If the woman in your life is out for a ladies night on March 11-12, she may well be enjoying a six-pack.
Taut abs and flexing pecs will be the order of the evening when the legendary Chippendales revue stops by Sammy’s Showroom at Harrah’s Reno. The group has a lengthy history.
Chippendales was launched in 1979, becoming the first all-male troupe to bare its collective assets for a largely female audience. Nearly four decades later, Chippendales still is presenting muscled masculinity for audience titillation, epitomized by the iconic “undressed-to-the-nines” get-up where the gentlemen wear tuxedo-style bowties and cuffs, sans shirt.
The franchise has grown into a worldwide phenomenon.
The official men of Chippendales perform to throngs of admirers in 25 American cities, 23 cities in Central and South America, 60 European cities and eight cities in South Africa as well as in four Asian countries. It all adds up to 2 million people per year who unleash their libidos for one night of turbo-charged entertainment.
The Reno Gazette-Journal recently caught up with Jeffrey Garrovillo, who was in St. Charles, Missouri, to find out what it’s like to be a Chippendales dancer.
“I tour with 12 or so guys, and we’re always on the road,” Garrovillo said. “You get your bags off the bus, get your laundry in the washer and hit the gym. You’re taking care of daily stuff until about 6:30 p.m.”
It sounds more than a bit like the GTL (gym, tan, laundry) acronym used by Pauly D and his “Jersey Shore” pals to describe their pre-clubbing priorities.
“It is exactly that,” Garrovillo, 37, said with a laugh. “You nailed it.”
With spiked hair, a bodybuilder’s physique and a chest tattoo of a tiger springing into action, Garrovillo looks like a born bad boy. In truth, his road to Chippendales was a serendipitous one.
Garrovillo is a disc jockey by trade, and after producing lots of music for the all-male revue, the time came when he asked himself, “Why not audition?” He made the cut, and the rest is history.
There may have been a clue early on, however, that he was a budding exhibitionist.
“It’s ironic,” he said. “My mom laughed when she heard I was joining the group. Because when I was a kid, I never liked clothes. I was that kid. She said it all makes perfect sense.”
Garrovillo has few complaints about a life filled with travel, adulation and camaraderie.
One drawback, however, is he and his fellow performers sometimes get stereotyped. People call them strippers, Garrovillo said, despite the fact they’re engaged in a full-scale production, complete with music, dance, lightning-fast costume changes and audience participation.
“My mom, my grandmother and my little sister, who is 22, have seen the production. The show has props, and it’s not raunchy. I wouldn’t invite them if it was,” he said.
Garrovillo said he can tell when an audience member has never been to a Chippendales show, and maybe has never even considered seeing a sizzling act like theirs. “There’s an intrigue. You can see it in their eyes,” he said.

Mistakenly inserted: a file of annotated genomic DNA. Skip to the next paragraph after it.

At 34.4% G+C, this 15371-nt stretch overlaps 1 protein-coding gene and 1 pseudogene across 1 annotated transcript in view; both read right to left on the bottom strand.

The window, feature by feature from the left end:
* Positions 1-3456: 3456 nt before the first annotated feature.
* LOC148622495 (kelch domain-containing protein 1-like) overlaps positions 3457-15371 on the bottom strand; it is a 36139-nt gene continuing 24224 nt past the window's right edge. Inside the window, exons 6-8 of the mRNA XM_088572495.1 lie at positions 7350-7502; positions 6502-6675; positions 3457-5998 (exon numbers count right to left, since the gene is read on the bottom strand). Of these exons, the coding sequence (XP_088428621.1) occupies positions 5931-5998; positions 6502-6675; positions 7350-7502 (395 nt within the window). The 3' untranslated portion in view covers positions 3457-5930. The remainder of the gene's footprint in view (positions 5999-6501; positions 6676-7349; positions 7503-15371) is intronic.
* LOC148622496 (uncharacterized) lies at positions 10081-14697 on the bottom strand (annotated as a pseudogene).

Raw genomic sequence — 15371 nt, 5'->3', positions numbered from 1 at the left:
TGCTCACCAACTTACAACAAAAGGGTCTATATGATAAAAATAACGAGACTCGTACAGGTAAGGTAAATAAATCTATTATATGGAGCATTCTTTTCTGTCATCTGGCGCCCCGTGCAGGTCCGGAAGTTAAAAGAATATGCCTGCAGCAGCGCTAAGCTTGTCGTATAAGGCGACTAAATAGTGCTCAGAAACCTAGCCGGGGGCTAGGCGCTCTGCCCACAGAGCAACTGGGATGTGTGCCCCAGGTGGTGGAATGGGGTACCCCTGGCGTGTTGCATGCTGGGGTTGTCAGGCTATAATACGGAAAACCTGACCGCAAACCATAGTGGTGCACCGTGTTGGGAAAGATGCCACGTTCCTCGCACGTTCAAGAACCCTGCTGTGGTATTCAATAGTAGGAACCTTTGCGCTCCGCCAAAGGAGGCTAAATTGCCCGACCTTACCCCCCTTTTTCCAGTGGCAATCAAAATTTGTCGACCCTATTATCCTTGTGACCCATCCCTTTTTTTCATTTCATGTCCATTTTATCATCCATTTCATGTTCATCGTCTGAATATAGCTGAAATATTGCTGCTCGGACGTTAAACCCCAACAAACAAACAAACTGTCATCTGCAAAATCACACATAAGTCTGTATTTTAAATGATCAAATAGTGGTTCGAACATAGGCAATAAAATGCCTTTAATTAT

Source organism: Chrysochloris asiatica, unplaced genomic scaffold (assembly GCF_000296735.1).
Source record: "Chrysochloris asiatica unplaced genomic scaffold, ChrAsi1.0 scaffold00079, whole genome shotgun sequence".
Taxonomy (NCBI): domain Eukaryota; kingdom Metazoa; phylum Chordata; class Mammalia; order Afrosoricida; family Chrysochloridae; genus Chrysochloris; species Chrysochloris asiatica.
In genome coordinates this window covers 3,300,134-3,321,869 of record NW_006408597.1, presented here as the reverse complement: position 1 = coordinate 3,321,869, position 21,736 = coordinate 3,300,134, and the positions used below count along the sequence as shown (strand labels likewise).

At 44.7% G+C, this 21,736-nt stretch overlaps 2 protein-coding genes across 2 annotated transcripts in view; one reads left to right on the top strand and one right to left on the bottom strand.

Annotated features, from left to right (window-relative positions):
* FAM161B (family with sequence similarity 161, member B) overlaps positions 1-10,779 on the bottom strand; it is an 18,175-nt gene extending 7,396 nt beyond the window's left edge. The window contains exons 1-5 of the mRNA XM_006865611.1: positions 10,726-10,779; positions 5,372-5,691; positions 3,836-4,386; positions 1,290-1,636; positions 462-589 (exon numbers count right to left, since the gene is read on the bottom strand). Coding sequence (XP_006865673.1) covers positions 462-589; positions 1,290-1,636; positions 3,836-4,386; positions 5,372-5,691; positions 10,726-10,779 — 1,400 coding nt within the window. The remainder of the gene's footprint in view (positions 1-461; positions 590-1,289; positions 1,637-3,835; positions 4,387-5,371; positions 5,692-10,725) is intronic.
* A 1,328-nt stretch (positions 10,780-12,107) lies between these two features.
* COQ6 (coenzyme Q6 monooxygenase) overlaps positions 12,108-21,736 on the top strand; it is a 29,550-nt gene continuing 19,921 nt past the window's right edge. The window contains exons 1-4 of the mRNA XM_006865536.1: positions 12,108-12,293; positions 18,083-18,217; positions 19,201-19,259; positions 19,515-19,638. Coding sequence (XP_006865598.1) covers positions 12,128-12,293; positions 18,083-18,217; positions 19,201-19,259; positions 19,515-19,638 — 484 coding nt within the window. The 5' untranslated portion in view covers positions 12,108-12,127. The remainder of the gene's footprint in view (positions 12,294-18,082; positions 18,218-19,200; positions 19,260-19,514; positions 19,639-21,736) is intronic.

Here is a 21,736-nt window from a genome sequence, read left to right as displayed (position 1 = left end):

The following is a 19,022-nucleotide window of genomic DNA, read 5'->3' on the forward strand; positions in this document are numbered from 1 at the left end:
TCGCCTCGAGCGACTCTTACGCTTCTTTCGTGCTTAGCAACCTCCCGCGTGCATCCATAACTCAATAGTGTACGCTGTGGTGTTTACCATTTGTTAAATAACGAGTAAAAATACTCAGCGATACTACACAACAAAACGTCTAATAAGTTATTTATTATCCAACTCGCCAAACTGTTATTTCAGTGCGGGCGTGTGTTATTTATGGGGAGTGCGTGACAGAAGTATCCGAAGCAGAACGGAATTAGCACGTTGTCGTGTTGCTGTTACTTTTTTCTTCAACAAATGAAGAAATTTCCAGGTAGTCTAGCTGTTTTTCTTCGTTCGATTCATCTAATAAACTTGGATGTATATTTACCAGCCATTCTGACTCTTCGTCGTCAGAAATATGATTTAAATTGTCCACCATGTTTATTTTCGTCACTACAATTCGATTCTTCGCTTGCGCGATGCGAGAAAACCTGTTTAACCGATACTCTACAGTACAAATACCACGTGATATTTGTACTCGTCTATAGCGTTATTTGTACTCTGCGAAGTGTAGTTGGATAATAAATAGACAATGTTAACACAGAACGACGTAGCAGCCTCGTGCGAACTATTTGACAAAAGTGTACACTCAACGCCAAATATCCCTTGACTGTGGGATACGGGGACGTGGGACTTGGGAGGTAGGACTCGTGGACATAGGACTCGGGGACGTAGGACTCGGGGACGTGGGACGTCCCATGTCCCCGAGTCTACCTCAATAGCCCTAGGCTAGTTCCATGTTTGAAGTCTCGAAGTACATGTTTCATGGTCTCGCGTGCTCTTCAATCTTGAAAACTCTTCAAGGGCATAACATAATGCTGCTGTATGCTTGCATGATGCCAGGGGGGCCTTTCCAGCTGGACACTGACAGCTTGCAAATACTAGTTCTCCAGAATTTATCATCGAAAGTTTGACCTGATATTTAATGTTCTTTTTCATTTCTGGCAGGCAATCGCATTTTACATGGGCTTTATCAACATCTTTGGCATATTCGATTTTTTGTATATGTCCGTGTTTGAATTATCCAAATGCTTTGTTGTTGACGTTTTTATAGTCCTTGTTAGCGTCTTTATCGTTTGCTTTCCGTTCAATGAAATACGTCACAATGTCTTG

If you’re hitting the show for the first time and you’re the shy type, you may want to keep a low profile. Garrovillo and crew often choose newbies from the audience for some audience interaction.
“We’ll grab someone and give her an experience, make her night,” he said.
It’s a night filled with music, he noted, with the men in the troupe busting moves to everything from hip hop to old-time rock ’n’ roll.
Garrovillo’s last stop in the Biggest Little City in the World was a blast, he said, and he is expecting more of the same this time around.
“I’ve got a lot of soccer buddies who play in Reno, and they sent a lot of girls our way,” he recalled. “The theater was packed and we did two shows — went really hard — and it was wonderful.”
Buddy-buddy is also the tone when it comes to the dozen dancers making up Garrovillo’s troupe. When you live and work together day in and day out, you become pretty close-knit.
“Imagine if you can all of your family members waking up together, having breakfast together, having lunch together, at the gym together,” he said. “We all do the show together and all go to the after-party together. The guys in the show are just like brothers to me.”
Garrovillo is single, but he firmly believes romance is possible, even for someone who travels as much as he and his compatriots do.
“You’ve just got to find the right person, who gets communication and can handle the distance,” he said. “As it is, I keep in close touch with friends and family. It helps you get through the down times, because being away from family can be a very real challenge.”
Staying fit is another ongoing challenge, because the fit form of a Chippendales performer is the key to selling tickets and raising pulses.
“We’re doing shows every night and getting to the gym every day,” Garrovillo said. “We consider what we’re eating and make clean choices. And then when we get to a venue that has a buffet, we’ll label that a cheat day.”
As the saying goes, rules were made to be broken.
It’s an appropriate adage for a group that encourages women to put aside convention for a while and openly ogle the opposite sex. And it’s just the right attitude for dancers in the midst of a red-hot, stripped-down cross-country production labeled the “Break the Rules Tour.”